South Beach – Miami Beach, Florida, U.S.A.

South Beach – Miami Beach, Florida, U.S.A.

Art Deco Darling on the American Riviera As Miami continues to nurture its role as an international crossroads, the hot-spot neighborhood of South Beach remains its vibrant, glamorous, multicultural core, open 24/7. Much of the neighborhood’s visual allure derives from palm-lined Ocean Drive, along whose length (from 5th to 21st Streets and east to Alton Road) lies the largest concentra­tion of tropical Art Deco architecture in the world, some 800 pastel treasures from the 1920s, 1930s, and 1940s. Now listed on the National Register of Historic Places, this electric concoction of teal, lavender, pink, and peach buildings houses outdoor cafes, shops, nightspots, condominium apartments, chic hotels, and world-class restaurants, but the real artwork here is the parade of people. If all the world is a stage, Ocean Drive is its casting couch, its sidewalks and eating places fairly choked with alarmingly good-looking people. It’s all best appreciated from Ocean Drive’s Cafe Cardozo (in the Cardozo Hotel at 13th and Ocean Drive), a kind of 24-hour review­ing stand that allows you to step out of the path of the year-round tourist crush and take in the sights. To really escape the rollerbladers, buffer-then-thou poseurs, and Euro invaders, retreat to the cool oasis of the ultra-hip but classy Tides Hotel, a Deco queen from 1936. All of its oversized seaward-facing rooms are done in a quiet, good-taste style and have tele­scopes for “beach combing.” The Tides’s small but excellent lobby-level restaurant, 1220 at the Tides (the hotel’s address) is a total scene-and-cuisine experience.

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Art Deco Darling on the American Riviera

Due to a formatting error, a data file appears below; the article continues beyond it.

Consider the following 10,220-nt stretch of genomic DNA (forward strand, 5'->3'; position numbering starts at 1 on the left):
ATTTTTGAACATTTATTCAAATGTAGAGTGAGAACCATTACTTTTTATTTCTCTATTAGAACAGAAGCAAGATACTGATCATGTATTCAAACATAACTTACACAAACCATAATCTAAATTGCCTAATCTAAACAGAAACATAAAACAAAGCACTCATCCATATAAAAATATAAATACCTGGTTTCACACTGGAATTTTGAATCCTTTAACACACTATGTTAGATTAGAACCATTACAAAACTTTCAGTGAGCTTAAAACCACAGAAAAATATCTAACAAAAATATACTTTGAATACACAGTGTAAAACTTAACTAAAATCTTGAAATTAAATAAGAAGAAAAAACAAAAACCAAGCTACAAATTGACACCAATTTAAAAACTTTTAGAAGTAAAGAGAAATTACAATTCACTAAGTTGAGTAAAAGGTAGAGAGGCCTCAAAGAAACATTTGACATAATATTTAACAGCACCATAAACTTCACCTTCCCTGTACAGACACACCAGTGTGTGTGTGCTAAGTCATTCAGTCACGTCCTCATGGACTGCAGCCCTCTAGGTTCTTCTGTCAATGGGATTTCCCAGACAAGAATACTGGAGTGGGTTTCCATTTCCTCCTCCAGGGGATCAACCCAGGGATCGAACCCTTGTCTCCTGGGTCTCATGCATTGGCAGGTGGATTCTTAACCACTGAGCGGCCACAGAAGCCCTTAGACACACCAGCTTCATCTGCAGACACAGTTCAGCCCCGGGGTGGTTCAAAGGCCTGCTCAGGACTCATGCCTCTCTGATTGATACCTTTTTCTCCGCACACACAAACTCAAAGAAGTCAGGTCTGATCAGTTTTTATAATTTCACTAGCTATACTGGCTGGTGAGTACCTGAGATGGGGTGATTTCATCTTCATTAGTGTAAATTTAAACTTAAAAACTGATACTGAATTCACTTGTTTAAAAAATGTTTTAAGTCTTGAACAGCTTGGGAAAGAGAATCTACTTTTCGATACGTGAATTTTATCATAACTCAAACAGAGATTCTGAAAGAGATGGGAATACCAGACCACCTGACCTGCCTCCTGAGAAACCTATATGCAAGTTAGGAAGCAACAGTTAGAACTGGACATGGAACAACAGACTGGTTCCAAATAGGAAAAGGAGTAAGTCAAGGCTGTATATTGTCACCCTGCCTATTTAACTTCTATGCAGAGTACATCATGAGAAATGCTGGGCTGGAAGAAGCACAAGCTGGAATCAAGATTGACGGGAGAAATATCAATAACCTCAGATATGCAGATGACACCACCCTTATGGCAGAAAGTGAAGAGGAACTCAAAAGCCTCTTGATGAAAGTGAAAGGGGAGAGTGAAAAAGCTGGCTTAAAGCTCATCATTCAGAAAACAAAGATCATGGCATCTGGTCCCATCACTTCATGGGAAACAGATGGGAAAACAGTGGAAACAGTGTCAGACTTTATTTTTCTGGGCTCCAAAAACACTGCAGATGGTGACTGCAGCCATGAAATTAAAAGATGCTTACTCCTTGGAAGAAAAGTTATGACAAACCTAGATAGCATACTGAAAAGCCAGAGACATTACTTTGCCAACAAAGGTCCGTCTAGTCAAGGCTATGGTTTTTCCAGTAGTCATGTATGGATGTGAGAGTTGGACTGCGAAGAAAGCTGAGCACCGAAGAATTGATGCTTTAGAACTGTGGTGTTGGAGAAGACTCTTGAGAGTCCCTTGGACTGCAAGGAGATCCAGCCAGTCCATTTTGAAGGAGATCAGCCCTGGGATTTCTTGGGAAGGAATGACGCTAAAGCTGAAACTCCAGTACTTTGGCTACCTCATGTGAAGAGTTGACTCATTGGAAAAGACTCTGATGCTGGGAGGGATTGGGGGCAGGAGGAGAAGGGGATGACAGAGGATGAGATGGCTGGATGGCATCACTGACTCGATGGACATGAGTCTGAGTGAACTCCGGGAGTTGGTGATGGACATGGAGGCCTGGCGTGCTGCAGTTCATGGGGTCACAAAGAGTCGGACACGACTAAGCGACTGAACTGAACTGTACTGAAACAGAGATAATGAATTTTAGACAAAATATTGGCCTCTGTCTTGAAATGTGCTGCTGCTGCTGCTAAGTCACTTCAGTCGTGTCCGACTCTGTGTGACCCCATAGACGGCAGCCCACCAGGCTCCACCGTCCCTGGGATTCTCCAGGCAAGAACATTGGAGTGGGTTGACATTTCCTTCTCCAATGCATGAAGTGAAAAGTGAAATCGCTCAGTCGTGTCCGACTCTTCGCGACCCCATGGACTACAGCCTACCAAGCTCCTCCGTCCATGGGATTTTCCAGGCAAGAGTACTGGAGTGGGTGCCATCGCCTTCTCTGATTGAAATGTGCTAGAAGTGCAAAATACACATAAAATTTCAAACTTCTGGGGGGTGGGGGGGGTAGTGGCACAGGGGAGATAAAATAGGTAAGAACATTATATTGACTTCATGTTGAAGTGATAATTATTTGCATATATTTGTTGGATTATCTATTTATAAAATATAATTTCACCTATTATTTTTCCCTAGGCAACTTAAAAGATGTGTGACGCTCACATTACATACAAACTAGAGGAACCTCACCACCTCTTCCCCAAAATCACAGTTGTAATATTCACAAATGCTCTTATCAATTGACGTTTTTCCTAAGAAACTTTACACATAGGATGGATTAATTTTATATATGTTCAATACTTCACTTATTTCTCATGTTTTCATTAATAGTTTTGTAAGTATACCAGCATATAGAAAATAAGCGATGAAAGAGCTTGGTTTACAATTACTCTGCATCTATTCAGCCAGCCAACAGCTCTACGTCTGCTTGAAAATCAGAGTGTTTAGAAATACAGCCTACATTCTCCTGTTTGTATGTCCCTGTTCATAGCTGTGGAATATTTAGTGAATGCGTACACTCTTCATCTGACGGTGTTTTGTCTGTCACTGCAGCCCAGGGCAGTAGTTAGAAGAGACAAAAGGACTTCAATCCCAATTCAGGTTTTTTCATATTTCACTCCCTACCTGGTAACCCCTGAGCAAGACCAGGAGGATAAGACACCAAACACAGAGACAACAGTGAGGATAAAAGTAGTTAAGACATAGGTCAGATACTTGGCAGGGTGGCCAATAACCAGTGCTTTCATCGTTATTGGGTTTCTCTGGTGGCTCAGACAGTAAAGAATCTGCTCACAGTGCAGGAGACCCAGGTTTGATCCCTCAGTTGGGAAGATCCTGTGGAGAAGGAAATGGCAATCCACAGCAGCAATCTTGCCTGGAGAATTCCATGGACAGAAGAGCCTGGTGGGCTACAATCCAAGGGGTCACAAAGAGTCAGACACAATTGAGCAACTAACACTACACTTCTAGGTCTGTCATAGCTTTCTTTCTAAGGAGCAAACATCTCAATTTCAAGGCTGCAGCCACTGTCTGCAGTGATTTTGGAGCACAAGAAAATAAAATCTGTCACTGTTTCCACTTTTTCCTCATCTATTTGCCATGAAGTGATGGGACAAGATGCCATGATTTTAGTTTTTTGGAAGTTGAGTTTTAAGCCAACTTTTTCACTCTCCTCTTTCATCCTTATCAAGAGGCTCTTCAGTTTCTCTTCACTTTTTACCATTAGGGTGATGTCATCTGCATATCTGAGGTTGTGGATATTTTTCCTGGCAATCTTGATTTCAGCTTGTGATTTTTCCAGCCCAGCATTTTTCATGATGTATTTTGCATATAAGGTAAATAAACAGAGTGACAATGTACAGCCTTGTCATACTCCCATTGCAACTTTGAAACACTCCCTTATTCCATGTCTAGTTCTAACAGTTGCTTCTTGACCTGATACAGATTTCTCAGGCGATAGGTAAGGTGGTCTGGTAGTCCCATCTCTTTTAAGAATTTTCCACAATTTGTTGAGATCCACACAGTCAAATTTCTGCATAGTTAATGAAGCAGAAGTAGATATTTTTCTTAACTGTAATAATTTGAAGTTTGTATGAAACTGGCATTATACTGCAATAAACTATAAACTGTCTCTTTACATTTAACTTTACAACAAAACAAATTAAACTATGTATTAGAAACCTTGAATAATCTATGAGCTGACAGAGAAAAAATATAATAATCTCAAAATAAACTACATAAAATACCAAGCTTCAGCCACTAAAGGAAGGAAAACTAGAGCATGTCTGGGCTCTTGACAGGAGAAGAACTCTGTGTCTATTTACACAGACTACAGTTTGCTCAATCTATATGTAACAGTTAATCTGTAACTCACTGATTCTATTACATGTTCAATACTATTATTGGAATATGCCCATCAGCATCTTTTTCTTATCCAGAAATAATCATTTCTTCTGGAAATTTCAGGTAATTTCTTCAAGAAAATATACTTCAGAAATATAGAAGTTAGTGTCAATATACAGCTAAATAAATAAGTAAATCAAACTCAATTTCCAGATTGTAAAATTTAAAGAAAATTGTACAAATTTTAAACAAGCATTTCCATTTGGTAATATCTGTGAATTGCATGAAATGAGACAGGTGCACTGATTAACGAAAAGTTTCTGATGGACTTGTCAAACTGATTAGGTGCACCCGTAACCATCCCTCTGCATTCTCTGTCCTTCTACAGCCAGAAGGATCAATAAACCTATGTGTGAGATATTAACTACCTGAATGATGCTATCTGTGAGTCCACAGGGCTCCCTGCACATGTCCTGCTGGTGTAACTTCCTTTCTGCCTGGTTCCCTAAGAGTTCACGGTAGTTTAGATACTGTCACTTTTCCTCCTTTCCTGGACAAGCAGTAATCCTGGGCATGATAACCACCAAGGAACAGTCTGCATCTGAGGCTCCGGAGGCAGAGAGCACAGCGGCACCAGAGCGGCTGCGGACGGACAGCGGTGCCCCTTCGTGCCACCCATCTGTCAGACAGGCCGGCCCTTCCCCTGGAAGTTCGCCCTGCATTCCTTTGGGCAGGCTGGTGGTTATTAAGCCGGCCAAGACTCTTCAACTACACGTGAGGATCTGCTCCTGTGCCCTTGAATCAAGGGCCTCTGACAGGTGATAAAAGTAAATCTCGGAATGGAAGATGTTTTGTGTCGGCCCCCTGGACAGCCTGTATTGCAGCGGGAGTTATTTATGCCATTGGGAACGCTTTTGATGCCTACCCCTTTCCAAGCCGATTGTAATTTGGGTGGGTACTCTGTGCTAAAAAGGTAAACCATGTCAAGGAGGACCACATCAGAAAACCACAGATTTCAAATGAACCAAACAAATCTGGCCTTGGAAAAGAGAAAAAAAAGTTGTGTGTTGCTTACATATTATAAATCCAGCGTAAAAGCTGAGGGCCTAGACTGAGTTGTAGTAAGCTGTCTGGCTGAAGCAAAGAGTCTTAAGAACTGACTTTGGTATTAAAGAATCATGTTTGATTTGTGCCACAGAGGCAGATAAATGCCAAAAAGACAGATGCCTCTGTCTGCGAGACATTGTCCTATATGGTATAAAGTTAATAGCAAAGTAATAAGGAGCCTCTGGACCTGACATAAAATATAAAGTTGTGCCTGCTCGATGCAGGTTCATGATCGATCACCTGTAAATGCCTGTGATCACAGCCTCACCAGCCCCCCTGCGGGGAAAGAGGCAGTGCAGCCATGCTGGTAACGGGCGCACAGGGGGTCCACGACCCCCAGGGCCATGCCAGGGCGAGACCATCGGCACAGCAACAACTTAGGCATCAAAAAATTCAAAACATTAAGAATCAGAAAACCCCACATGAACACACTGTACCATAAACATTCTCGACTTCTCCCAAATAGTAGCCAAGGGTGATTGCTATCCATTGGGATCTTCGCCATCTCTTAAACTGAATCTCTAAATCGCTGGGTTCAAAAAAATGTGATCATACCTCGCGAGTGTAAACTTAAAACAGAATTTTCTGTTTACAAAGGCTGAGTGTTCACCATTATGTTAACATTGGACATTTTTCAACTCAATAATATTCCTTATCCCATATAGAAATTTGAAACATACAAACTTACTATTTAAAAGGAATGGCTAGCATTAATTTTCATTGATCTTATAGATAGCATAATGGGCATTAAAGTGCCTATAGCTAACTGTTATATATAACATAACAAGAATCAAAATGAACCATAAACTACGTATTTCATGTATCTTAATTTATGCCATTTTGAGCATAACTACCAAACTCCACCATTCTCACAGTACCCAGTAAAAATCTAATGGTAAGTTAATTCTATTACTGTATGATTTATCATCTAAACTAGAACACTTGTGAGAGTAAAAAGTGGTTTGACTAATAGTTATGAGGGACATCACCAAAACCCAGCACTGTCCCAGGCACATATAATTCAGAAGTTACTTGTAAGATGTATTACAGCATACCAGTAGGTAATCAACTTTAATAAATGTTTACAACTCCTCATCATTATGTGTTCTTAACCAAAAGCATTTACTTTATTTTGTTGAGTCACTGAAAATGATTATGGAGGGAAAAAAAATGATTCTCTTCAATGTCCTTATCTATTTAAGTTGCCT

As Miami continues to nurture its role as an international crossroads, the hot-spot neighborhood of South Beach remains its vibrant, glamorous, multicultural core, open 24/7. Much of the neighborhood’s visual allure derives from palm-lined Ocean Drive, along whose length (from 5th to 21st Streets and east to Alton Road) lies the largest concentra­tion of tropical Art Deco architecture in the world, some 800 pastel treasures from the 1920s, 1930s, and 1940s.

Now listed on the National Register of Historic Places, this electric concoction of teal, lavender, pink, and peach buildings houses outdoor cafes, shops, nightspots, condominium apartments, chic hotels, and world-class restaurants, but the real artwork here is the parade of people.

If all the world is a stage, Ocean Drive is its casting couch, its sidewalks and eating places fairly choked with alarmingly good-looking people. It’s all best appreciated from Ocean Drive’s Cafe Cardozo (in the Cardozo Hotel at 13th and Ocean Drive), a kind of 24-hour review­ing stand that allows you to step out of the path of the year-round tourist crush and take in the sights.

To really escape the rollerbladers, buffer-then-thou poseurs, and Euro invaders, retreat to the cool oasis of the ultra-hip but classy Tides Hotel, a Deco queen from 1936. All of its oversized seaward-facing rooms are done in a quiet, good-taste style and have tele­scopes for “beach combing.” The Tides’s small but excellent lobby-level restaurant, 1220 at the Tides (the hotel’s address) is a total scene-and-cuisine experience.

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